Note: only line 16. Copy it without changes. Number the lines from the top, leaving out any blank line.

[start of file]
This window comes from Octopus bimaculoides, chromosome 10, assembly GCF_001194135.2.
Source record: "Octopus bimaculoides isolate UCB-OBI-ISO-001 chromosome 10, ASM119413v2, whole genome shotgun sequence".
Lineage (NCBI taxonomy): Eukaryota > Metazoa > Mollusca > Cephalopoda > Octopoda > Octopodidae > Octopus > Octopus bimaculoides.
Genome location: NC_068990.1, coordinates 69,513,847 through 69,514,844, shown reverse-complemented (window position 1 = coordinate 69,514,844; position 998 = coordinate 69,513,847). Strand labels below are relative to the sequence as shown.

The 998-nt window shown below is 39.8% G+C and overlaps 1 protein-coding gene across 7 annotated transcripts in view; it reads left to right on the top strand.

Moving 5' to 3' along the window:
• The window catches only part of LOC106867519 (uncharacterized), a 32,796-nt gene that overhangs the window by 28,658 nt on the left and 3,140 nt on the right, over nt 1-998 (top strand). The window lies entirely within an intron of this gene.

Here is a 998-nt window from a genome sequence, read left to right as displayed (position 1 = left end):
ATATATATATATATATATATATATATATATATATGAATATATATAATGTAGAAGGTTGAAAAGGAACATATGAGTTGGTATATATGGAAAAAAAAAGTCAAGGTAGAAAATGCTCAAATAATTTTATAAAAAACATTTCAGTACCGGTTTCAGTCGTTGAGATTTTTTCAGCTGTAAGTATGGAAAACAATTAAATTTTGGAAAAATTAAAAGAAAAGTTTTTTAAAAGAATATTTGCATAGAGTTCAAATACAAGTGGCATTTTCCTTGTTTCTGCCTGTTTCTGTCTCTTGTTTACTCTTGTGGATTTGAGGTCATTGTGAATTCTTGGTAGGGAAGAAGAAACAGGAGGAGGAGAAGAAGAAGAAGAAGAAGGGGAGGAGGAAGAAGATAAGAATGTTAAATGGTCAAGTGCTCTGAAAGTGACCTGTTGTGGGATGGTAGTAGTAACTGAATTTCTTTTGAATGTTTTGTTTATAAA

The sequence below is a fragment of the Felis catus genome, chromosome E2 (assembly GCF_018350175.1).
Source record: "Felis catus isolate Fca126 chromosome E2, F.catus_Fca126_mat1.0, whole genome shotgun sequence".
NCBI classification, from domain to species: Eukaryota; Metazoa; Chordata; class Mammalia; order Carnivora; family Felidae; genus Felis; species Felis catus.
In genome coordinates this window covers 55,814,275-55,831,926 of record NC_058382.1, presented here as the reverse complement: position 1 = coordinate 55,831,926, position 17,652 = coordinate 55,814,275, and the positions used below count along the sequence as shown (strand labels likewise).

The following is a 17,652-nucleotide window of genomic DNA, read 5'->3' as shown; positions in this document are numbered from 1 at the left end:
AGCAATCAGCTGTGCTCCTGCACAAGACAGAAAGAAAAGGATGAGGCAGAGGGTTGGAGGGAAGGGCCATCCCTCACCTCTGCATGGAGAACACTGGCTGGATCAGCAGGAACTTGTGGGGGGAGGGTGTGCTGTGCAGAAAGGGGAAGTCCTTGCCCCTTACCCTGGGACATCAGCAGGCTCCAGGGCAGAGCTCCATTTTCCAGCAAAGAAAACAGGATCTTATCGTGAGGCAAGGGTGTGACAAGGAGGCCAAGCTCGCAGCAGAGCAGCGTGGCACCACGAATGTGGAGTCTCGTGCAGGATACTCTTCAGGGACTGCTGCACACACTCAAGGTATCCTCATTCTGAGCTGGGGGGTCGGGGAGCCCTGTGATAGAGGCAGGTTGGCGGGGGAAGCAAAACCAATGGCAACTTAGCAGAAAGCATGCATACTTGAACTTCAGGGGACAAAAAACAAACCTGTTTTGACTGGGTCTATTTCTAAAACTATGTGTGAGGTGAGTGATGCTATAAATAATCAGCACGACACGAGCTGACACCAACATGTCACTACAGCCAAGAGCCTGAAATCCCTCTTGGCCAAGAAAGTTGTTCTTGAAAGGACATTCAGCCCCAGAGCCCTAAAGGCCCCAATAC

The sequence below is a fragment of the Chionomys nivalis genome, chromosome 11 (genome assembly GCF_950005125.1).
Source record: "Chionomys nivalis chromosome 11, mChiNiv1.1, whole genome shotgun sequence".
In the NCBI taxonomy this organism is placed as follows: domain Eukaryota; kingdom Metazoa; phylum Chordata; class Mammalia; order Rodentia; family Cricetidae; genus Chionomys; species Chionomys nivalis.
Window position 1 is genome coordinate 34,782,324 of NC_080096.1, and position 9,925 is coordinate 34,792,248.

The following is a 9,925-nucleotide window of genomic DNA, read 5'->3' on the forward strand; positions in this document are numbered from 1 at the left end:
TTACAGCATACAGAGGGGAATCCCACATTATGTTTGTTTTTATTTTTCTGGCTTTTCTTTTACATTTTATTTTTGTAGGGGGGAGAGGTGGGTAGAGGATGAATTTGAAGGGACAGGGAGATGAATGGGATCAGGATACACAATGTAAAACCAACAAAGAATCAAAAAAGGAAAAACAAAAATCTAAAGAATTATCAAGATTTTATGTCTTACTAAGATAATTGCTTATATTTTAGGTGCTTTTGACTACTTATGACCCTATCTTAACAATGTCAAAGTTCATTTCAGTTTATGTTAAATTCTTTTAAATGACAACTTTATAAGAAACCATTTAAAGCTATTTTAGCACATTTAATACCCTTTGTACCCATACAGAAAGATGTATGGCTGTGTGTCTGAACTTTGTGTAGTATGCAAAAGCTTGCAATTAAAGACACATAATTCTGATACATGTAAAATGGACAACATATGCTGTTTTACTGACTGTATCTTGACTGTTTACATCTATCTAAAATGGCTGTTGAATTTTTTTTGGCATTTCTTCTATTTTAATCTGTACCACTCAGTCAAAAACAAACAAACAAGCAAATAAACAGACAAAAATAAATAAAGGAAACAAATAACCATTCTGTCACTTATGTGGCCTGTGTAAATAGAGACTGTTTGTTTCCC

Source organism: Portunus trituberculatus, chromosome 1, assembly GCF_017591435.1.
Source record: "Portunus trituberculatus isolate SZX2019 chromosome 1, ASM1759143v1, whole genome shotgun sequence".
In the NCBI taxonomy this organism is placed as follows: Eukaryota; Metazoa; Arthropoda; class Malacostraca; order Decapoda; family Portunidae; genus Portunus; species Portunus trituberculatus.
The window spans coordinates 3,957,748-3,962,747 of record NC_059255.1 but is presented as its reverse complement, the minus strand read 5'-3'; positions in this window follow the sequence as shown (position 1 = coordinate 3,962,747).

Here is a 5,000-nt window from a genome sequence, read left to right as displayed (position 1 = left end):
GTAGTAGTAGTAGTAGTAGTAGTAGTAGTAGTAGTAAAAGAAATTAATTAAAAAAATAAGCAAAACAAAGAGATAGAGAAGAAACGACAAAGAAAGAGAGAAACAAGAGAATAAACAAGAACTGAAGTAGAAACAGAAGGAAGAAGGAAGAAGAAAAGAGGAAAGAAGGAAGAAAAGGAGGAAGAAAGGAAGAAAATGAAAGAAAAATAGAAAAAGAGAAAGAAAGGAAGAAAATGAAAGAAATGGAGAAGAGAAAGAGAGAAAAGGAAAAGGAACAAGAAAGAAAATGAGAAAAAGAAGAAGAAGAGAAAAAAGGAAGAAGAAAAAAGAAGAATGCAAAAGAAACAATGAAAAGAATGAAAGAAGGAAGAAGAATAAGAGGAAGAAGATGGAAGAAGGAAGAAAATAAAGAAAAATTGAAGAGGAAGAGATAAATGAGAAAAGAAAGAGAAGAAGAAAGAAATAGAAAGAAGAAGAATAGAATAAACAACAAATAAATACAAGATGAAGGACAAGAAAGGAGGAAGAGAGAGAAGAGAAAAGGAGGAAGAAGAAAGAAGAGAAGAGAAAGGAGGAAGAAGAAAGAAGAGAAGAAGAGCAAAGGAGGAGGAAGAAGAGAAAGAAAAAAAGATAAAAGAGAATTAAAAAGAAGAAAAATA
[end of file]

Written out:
The sequence below is a fragment of the Chionomys nivalis genome, chromosome 11 (genome assembly GCF_950005125.1).